Michael clarifies to the room that we have not decided to do all of the windows for everybody. There are no plans to do this. The reserve study calls this out as an item, but numerous units have already footed the bill themselves. The cheapest inside units are approximately $10,000-20,000 to replace all windows in each unit, and the larger units are $20,000-$30,000 to replace all windows in each unit.
We as a Board have not elected to take this on, as we have no plans to replace all windows at Association expense, and have our hands full with critical projects. We have had a vacancy on the BOD for two years, so we are already down a person.
Notice to owners: When you replace your own windows you are asking for approval to do a modification of an Association asset. You assume responsibility for liability if something goes wrong. A typical replacement window warranty is a lifetime warranty for original owner – 20 year transferrable warranty to subsequent owners. We do continue to budget pane replacement for original windows. All the replacement windows in our complex are manufactured by Alpine, Milgard or Washington Energy Services. The installer of the windows also needs to be licensed, bonded and insured. If at any point down the road there is damage, and there is a leak that occurs, you are on the hook for all the damages that occur. That is part of the stipulation. If you decide to do it on your own, you are paying it out of your own pocket – if in 10 years the BOD replaces all the remaining windows, you do NOT get out of paying the special assessment for the remaining windows. Just to be clear, Tim emphasizes that you may wind up paying twice for windows. Just be aware of it. As the current board, we have no intention to replace windows and have not had plans over the past 30 years to do it. That does not preclude a future board from making that decision some time down the road. As long as a resident does not stray too far from existing examples, no problem.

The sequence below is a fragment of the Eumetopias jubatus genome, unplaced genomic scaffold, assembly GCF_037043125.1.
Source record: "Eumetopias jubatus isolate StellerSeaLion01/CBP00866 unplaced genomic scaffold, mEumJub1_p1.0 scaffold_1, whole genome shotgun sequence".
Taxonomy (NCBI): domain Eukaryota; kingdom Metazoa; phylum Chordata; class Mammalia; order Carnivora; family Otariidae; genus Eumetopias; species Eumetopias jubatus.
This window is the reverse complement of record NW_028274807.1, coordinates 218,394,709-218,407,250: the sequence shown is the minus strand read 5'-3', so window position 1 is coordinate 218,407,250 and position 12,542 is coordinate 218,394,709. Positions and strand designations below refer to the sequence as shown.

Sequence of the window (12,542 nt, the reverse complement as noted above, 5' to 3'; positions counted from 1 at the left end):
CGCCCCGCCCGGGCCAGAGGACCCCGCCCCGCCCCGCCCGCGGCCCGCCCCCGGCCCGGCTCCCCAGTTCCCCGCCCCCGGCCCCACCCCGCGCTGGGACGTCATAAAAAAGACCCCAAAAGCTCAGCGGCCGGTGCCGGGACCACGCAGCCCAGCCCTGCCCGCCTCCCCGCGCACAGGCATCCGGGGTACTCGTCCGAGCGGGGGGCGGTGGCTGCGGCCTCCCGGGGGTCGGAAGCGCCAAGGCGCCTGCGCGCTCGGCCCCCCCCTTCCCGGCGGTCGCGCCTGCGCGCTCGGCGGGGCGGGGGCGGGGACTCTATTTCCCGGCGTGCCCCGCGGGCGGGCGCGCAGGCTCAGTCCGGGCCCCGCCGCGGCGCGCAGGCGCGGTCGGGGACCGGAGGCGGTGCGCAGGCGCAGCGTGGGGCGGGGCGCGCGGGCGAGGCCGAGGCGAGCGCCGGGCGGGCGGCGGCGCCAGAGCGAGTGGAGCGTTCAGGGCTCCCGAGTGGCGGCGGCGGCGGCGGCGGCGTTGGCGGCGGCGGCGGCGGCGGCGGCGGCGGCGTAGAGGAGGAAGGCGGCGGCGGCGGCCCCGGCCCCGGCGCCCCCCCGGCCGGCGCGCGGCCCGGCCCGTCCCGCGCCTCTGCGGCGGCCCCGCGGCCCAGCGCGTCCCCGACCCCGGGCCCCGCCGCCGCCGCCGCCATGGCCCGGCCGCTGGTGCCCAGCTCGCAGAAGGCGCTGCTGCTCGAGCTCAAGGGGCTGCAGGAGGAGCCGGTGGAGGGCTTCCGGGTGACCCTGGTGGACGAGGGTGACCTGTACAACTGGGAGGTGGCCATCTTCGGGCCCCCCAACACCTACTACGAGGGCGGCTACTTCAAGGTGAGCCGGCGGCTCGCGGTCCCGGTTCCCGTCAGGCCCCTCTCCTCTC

Gutters and Gutter Guards: All the gutters and the gutter guards are good – in the spring small leaves will build up. Michael has ordered twice this year to have the leaves blown off. If residents have opinions on more optimal times to remove leaves, please give input.
Woodpeckers: Woodpeckers attacking the siding of the houses. Resident went on Amazon and ordered owls and shiny things. Michael offers to have “Brian’s Corner” on the website with tips. We are a volunteer board and accept/welcome help from all volunteers for projects.
Asphalt: When they did the asphalt in front of Bldg B, it had a low spot – they were going to repair it but it still forms a big lake. It will not be fixed for free – the question is, what is the most economical way to fix it. Drainage from down the hill comes down in front of Bldg B-105, both winter and summer. When they asphalted, they built it up higher, but the problem remains to some degree. Resident agreed it was probably not economical to try to fix at this time.
We have hired a high-quality project manager, Improcon, because this is a complex project beyond our expertise. In 2018, we had several engineering studies, injected foam under the slab and installed monitoring medallions. We had dirt drilling done to evaluate the dirt – it is of very poor quality. However, the foundation walls themselves are very deep, which is a good thing. The ground floor slab which sits on the foundation were sitting over open air, unsupported, as the dirt had settled. As a result, the slab is cracking. These open areas were supported by foam injection.